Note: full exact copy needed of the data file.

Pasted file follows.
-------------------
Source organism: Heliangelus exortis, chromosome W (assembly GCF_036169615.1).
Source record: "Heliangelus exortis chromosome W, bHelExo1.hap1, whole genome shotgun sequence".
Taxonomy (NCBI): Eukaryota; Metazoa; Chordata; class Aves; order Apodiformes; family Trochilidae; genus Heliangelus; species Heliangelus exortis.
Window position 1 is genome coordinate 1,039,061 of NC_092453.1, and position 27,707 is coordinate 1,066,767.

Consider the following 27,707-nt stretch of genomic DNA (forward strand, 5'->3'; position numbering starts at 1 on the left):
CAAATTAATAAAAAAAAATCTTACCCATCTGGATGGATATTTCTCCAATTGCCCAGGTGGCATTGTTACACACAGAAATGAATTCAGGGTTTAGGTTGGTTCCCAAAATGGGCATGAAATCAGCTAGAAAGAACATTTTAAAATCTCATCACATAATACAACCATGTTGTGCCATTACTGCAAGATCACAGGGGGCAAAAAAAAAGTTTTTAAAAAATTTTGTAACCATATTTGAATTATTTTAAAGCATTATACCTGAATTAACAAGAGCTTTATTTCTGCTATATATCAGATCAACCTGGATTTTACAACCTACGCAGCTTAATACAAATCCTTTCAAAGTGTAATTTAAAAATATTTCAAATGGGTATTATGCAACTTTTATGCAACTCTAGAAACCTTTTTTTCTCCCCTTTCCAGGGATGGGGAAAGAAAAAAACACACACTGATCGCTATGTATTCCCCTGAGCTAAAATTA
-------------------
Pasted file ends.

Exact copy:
Source organism: Heliangelus exortis, chromosome W (assembly GCF_036169615.1).
Source record: "Heliangelus exortis chromosome W, bHelExo1.hap1, whole genome shotgun sequence".
Taxonomy (NCBI): Eukaryota; Metazoa; Chordata; class Aves; order Apodiformes; family Trochilidae; genus Heliangelus; species Heliangelus exortis.
Window position 1 is genome coordinate 1,039,061 of NC_092453.1, and position 27,707 is coordinate 1,066,767.

Consider the following 27,707-nt stretch of genomic DNA (forward strand, 5'->3'; position numbering starts at 1 on the left):
CAAATTAATAAAAAAAAATCTTACCCATCTGGATGGATATTTCTCCAATTGCCCAGGTGGCATTGTTACACACAGAAATGAATTCAGGGTTTAGGTTGGTTCCCAAAATGGGCATGAAATCAGCTAGAAAGAACATTTTAAAATCTCATCACATAATACAACCATGTTGTGCCATTACTGCAAGATCACAGGGGGCAAAAAAAAAGTTTTTAAAAAATTTTGTAACCATATTTGAATTATTTTAAAGCATTATACCTGAATTAACAAGAGCTTTATTTCTGCTATATATCAGATCAACCTGGATTTTACAACCTACGCAGCTTAATACAAATCCTTTCAAAGTGTAATTTAAAAATATTTCAAATGGGTATTATGCAACTTTTATGCAACTCTAGAAACCTTTTTTTCTCCCCTTTCCAGGGATGGGGAAAGAAAAAAACACACACTGATCGCTATGTATTCCCCTGAGCTAAAATTA